Last week, the woman who could quite reasonably be described as the most powerful on the planet (and your former senator) took her leave from government — for now.
Across the great lake that the state of New York and province of Ontario share, a woman in a comparable position in the Canadian scheme of things was taking center stage.
Kathleen Wynne would probably never put herself in the same league as Hillary Clinton in terms of political or life experience. Yet when she is sworn in Monday as premier of Canada’s most populous and prosperous province, Wynne will be making what some might call a Clintonesque statement for women in Canada.
Wynne, who turns 60 in May, will not only be the first female premier of Ontario’s 13 million souls, she will be the first one who is openly gay. She won the race to replace premier Dalton McGuinty as leader of the Ontario Liberal party by a comfortable margin, beating another super-achiever woman.
Pundits say Wynne will probably face a general election in the spring. As she said in her victory speech, winning the leadership was “the easy part.”
The Liberals have been in power for nine years and won a minority government in the fall of 2011. In that vote, the Liberals lost ground in some of their traditional, non-urban territory. Whether Wynne, an unabashed Torontonian — the big city that the rest of the province allegedly loathes — can regain that turf may well be the key to the next vote, not her gender or sexual preference.
So it may be the T-word not the L-word that is Wynne’s biggest challenge.
Wynne, who came out when she was 37, dumping her husband with whom she had three children, is legally remarried with Jane Rounthwaite, a consultant for not-for-profit organizations. Her elected career started with the Toronto School Board, then Wynne became involved in the municipal scene. She first ran for the Ontario legislature in 2003, defeating a popular cabinet minister on the Liberals rise to power.
McGuinty was reportedly impressed with Wynne’s competence and enthusiasm and gave her a series of important portfolios, from education to transportation to municipal affairs. When the time came to replace the premier, Wynne had solid support from the Liberal caucus and the party grassroots.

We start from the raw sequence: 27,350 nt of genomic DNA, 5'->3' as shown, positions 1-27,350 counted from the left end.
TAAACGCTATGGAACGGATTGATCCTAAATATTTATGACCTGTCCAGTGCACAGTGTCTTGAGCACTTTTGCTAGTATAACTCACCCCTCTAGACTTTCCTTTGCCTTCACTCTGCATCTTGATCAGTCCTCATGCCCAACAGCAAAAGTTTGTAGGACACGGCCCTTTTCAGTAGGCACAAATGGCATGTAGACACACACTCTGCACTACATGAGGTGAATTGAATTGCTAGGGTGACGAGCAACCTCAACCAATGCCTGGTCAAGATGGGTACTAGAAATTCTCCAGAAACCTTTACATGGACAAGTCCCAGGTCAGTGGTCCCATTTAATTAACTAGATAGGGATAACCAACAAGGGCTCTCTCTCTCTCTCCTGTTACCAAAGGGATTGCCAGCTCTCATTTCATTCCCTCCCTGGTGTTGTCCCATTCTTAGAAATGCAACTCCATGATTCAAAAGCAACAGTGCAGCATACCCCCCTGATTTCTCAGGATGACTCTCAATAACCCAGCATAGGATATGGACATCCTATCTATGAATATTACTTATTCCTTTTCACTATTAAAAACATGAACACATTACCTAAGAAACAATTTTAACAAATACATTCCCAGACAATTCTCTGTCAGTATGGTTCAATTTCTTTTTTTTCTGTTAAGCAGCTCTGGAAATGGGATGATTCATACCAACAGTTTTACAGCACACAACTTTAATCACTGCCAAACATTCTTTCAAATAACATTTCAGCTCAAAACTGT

When she takes office next week, Wynne joins four other woman premiers who rule a combined 29 million of Canada’s 33 million total population. (By my count, there are woman governors in five U.S. states, the most populous being Arizona.)
Quebec’s Pauline Marois won a minority government in September for her separatist Parti Quebecois; Alison Redford, a conservative, won a majority in Alberta about a year ago, beating another woman; Conservative Kathy Dunderdale won a majority in Newfoundland and Labrador in October, 2011; and in the Inuit territory of Nunavik, Eva Aariak has been premier since 2008.
Meanwhile, in British Columbia, Canada’s third most populous province, Liberal Premier Christy Clark is thought to be in a hard fight to win her first elected mandate after securing the party leadership two years ago. With an election slated for May, polls show her trailing the leftist New Democratic Party.
As is the case for the United States, Canada is yet to elect a woman to the top political job. Twenty years ago, Kim Campbell succeeded Brian Mulroney as leader of the Progressive Conservative Party and prime minister. But the government she headed was doomed in the polls, and she led the party to an historic defeat. Her term as prime minister was all of four months.
With none of the major federal parties having a woman leader on the horizon — although four long-shots are running for the Liberal leadership — it may be quite some time before Canada joins Germany, Denmark, Australia, Argentina, Liberia, Brazil, Thailand and a host of other countries in electing its first female chief executive.
Indeed, it is not unthinkable that a certain former New York senator, secretary of state and first lady beats Canada to the female punch.
Peter Black is a radio broadcaster and writer based in Quebec City. He has worked on Parliament Hill in Ottawa, in Montreal as a newspaper reporter and editor, and as a translator and freelance writer. He can be reached at firstname.lastname@example.org.